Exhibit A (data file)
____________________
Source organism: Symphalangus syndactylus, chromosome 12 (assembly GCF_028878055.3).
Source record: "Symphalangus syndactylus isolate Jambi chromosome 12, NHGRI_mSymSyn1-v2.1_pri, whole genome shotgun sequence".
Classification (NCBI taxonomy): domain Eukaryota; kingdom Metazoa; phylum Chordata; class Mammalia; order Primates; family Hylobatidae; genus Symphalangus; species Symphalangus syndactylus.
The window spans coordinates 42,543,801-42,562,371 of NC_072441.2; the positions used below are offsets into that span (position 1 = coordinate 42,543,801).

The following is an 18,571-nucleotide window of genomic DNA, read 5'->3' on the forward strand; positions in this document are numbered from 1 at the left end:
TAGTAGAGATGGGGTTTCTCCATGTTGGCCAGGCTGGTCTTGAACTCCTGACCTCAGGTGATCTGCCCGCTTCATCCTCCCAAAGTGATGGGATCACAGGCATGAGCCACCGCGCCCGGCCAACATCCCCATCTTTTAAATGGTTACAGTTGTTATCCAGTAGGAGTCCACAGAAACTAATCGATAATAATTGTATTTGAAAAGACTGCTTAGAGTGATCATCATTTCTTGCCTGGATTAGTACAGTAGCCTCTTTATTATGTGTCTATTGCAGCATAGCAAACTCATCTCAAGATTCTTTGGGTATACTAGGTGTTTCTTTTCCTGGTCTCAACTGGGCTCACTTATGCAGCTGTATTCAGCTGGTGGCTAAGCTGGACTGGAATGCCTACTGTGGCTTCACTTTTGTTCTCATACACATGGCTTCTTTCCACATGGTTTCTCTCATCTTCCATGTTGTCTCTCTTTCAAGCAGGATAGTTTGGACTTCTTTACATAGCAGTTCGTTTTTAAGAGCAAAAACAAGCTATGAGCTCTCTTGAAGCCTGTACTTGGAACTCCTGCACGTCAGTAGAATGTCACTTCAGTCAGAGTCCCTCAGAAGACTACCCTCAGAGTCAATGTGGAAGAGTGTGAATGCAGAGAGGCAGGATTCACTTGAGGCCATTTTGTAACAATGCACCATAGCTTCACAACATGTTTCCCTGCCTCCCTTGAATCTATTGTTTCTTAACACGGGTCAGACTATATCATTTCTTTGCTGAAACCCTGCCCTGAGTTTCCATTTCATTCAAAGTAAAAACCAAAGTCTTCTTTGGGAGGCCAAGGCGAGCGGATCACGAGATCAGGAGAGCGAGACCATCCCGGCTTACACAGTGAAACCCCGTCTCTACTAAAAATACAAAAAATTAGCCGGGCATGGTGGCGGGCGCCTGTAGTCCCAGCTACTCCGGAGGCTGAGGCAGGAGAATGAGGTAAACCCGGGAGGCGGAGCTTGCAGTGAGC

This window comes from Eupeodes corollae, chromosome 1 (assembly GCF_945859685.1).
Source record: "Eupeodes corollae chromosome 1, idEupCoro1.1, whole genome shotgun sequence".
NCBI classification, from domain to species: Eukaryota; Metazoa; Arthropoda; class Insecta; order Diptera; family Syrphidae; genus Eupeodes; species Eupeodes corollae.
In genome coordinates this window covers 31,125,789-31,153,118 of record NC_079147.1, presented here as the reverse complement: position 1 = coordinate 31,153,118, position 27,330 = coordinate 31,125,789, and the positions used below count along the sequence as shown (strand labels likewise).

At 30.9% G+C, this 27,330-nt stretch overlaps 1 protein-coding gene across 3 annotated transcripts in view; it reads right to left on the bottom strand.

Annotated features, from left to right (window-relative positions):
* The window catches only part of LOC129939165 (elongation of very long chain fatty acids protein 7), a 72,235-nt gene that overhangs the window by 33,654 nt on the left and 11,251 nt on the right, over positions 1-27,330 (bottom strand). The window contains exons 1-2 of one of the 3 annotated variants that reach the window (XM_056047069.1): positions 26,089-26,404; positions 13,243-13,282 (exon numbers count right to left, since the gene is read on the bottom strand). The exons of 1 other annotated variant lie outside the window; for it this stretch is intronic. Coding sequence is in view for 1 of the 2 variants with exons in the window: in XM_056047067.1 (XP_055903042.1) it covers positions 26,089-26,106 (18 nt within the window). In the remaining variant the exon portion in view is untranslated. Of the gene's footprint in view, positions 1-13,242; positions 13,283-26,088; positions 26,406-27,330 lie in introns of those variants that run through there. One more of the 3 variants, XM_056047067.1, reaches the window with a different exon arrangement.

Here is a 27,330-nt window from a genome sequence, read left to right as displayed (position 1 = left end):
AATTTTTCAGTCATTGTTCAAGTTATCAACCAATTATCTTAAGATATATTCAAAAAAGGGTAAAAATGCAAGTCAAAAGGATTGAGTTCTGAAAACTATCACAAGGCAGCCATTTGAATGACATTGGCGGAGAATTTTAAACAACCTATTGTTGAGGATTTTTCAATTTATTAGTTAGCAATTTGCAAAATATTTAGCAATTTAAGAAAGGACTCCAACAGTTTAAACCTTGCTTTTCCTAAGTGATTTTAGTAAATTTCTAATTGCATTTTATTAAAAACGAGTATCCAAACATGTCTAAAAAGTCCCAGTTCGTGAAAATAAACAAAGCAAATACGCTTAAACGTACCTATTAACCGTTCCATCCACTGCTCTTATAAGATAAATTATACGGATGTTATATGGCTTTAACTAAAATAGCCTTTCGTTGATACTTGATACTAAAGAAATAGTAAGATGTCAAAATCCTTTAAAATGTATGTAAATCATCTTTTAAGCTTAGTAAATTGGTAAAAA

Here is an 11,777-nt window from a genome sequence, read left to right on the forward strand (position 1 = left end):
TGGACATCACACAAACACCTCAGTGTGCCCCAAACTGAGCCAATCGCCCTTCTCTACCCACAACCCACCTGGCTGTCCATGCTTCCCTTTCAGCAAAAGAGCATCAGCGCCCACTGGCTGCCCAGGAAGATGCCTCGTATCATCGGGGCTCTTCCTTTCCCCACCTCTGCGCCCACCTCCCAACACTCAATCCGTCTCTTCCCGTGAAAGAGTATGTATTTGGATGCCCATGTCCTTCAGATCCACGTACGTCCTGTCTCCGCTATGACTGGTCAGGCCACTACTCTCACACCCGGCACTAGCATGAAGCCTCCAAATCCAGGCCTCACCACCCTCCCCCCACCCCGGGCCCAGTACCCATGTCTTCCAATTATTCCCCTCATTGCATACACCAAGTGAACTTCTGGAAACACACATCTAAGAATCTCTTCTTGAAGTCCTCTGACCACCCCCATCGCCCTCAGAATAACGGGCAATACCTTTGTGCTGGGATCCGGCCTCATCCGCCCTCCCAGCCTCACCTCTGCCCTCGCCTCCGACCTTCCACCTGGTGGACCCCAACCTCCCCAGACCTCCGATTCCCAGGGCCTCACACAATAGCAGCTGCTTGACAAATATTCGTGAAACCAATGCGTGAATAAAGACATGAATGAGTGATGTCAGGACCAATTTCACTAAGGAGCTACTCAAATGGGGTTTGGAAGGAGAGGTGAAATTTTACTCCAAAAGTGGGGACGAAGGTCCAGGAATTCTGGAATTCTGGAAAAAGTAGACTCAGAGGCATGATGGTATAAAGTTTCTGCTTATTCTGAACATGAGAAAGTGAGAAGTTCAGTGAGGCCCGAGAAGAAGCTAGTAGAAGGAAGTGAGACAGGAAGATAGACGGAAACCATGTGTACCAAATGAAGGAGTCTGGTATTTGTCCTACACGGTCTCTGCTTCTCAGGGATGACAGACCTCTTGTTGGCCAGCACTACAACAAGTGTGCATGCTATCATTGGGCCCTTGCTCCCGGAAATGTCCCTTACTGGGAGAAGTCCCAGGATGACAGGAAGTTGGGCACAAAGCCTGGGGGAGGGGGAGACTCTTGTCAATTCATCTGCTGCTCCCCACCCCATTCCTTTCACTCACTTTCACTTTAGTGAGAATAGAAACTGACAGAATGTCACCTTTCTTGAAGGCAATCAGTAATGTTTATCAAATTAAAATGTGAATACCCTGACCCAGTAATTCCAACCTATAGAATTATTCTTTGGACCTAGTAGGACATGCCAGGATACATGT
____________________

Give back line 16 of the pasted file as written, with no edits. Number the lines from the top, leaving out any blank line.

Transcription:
Here is an 11,777-nt window from a genome sequence, read left to right on the forward strand (position 1 = left end):